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Old 08-18-2003, 09:23 PM
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more on phosphoric acid

here was something posted on the hobart welders forum I thought you may find of interest:

regarding hitting bare or rusted metal with phosphoric acid, and then immediately top coating WITHOUT neutralizing the P/A and WITHOUT priming the bare metal:

Dupont Metal Prep is a Phosphoric acid based product.
I have the actual formulation someplace, but since the BIG computer crash last week, finding a lot of the information I have is somewhat difficult at the moment.

Prime -v- No prime involves a lot of variables, starting with the conditions you're working under. Any primer is nothing more than an adhesion system that allows paint to stick to the metal. Most paints will not in fact stick to bare metal, so primers are used.
When you run a phosphoric acid process on clean new metal, the acid micro etches the surface of the metal, and gives you better primer adhesion. Unfortunately, when you neutralize the acid, unless you are working in absolute perfect humidity conditions, and can immediately dry the surface, oxidation of the microetched surface will begin, and you'll see rust in a few hours.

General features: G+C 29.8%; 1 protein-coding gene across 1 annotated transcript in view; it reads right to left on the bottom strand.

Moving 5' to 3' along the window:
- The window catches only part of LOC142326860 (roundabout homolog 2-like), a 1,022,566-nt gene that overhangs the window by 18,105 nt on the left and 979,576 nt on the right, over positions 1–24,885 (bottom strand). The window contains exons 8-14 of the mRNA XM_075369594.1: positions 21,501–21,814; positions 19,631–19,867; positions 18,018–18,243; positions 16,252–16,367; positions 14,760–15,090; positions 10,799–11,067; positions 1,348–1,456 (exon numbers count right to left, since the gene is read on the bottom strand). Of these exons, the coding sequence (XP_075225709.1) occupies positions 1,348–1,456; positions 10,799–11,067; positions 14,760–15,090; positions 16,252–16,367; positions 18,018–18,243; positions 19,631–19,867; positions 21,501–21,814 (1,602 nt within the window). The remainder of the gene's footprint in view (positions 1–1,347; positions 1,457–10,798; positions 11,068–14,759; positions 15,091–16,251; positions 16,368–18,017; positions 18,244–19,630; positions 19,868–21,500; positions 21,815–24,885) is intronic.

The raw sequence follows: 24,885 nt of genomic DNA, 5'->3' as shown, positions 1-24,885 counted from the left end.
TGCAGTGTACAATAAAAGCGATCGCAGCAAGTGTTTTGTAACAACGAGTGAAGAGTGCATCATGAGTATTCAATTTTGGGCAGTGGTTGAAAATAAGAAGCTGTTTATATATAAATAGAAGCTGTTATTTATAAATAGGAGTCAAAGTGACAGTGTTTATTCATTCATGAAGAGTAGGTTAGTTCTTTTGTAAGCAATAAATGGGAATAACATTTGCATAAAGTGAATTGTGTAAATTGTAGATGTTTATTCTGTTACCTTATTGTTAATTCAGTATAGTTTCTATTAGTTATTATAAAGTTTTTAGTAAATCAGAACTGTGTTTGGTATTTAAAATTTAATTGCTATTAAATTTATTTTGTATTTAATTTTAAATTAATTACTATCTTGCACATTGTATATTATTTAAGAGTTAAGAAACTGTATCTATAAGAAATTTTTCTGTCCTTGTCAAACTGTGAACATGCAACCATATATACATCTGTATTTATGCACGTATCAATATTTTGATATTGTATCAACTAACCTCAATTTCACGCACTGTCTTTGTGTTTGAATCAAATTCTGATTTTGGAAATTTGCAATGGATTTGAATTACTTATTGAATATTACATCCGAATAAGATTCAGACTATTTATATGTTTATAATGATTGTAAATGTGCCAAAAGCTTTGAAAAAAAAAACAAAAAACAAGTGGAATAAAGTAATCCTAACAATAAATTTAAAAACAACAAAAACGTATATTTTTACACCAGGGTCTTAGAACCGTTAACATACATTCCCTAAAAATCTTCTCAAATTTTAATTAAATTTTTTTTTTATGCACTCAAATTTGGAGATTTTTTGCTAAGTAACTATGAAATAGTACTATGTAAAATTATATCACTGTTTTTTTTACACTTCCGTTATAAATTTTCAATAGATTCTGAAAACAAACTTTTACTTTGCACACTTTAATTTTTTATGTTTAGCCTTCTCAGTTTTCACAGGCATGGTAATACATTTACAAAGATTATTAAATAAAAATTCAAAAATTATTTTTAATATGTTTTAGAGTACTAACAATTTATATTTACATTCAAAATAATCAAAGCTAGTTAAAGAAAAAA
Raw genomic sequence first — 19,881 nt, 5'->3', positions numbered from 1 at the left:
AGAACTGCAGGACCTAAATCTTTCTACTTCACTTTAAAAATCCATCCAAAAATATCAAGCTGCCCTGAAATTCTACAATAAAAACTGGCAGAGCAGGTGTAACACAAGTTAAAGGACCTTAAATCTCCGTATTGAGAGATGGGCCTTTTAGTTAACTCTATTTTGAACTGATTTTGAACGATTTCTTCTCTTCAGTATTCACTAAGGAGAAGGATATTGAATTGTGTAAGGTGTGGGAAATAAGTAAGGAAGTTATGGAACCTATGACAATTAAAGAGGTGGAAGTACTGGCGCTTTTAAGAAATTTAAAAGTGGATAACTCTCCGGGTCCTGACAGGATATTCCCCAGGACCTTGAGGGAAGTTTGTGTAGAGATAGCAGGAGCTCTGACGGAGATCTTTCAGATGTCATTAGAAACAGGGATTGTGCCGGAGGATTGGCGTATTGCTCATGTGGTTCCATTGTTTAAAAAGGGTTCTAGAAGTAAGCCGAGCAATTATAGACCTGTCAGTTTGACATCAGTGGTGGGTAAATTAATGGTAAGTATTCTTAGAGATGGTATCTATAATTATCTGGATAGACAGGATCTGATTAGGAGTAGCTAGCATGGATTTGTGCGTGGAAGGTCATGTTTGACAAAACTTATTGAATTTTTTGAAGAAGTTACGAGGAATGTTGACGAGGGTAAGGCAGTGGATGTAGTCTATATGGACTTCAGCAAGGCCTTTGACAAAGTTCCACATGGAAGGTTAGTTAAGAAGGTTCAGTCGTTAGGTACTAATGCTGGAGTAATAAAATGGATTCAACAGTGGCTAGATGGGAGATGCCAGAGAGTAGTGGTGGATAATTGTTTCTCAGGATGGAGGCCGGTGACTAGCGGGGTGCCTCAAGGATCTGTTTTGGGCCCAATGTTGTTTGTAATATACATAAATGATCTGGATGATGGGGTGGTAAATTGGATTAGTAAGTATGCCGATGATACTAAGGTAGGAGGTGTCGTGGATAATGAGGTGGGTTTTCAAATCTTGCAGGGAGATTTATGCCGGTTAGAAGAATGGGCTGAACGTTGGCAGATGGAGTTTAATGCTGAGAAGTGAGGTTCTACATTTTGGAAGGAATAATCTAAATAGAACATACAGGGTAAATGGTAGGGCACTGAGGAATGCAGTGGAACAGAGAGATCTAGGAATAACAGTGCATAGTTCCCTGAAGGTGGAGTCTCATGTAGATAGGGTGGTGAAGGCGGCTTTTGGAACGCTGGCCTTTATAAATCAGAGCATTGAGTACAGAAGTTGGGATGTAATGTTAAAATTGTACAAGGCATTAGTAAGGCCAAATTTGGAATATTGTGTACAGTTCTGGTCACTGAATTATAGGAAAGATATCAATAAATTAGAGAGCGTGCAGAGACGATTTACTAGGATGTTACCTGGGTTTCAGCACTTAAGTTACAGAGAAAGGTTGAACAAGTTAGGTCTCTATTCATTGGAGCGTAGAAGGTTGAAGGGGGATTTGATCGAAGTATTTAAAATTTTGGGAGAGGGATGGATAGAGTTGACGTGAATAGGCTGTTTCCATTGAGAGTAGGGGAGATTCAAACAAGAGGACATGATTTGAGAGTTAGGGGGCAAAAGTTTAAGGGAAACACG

NO prime ~ in my world, absolutely clean rust free steel is a rarity by the time I get to the paint stage, so the phosphating process comes into play.
Phosphoric acid solution converts Iron Oxide to Iron Phosphate, witch is a layer chemicly bonded to the steel. The IP layer being chemicly bonded has a far superior bond to primer placed onto etched steel, as it is part of the steel rather than a layer stuck to the steel. The IP layer is also far less permiable for oxygen to react with the steel.
The IP layer is also an excellent bonding surface for most enamels, so priming is unnecessary. All that is necessary is to smooth the IP layer to the quality of the topcoat finish desired.
Over the course of 30 years using this system on equipment I've found far less topcoat damage occurrs with the IP topcoat system than occurrs with the etch prime topcoat system. This may be because of the chemicle bond between IP and the steel, and superior adhesion between that layer and topcoat, or it may be because less layers are a stronger coating system.
Phosphating has been around for a long timein various forms, and is proving to be superior to painting in many applications. Here in the NorthEast bridge steel is now being phosphated rather than painted.

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